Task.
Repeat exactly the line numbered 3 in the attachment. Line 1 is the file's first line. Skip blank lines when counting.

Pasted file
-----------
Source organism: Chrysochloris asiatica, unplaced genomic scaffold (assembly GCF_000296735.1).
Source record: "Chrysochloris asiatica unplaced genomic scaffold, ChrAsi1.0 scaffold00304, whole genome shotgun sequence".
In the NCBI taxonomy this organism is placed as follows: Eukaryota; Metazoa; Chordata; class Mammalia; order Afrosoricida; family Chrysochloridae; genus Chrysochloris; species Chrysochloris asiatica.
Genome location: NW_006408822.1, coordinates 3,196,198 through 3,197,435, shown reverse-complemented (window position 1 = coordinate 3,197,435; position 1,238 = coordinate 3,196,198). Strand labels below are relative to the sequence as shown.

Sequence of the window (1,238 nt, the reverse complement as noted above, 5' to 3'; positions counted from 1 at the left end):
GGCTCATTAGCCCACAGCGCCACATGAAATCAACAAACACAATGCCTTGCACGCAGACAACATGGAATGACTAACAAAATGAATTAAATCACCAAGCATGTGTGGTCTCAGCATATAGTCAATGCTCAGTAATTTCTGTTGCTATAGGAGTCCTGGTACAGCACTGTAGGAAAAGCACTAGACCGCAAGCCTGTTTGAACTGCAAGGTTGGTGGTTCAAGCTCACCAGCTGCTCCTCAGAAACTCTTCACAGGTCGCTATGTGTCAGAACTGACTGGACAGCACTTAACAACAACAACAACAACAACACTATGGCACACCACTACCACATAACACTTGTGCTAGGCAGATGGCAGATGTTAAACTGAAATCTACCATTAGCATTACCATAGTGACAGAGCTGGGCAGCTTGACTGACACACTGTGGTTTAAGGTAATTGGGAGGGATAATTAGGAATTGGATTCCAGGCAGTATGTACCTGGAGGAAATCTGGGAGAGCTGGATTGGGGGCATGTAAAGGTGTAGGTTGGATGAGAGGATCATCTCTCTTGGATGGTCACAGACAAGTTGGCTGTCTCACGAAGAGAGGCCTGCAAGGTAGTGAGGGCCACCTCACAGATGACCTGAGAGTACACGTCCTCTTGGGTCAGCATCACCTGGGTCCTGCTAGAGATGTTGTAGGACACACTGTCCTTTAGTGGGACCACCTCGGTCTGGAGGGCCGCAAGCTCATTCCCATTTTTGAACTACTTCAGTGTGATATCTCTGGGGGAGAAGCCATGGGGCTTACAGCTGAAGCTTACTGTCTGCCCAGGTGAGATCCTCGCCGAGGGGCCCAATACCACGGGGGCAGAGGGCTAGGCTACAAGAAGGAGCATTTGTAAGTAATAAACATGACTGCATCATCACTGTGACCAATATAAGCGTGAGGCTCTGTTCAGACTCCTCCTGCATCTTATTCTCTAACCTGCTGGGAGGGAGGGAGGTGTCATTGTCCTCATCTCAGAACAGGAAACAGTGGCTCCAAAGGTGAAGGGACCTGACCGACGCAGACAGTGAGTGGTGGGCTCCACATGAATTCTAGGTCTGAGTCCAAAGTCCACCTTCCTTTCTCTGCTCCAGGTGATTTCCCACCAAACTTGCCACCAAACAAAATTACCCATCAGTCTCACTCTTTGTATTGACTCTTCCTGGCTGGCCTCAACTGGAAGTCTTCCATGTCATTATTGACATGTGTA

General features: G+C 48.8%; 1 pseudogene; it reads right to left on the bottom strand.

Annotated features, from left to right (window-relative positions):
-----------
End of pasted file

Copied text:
In the NCBI taxonomy this organism is placed as follows: Eukaryota; Metazoa; Chordata; class Mammalia; order Afrosoricida; family Chrysochloridae; genus Chrysochloris; species Chrysochloris asiatica.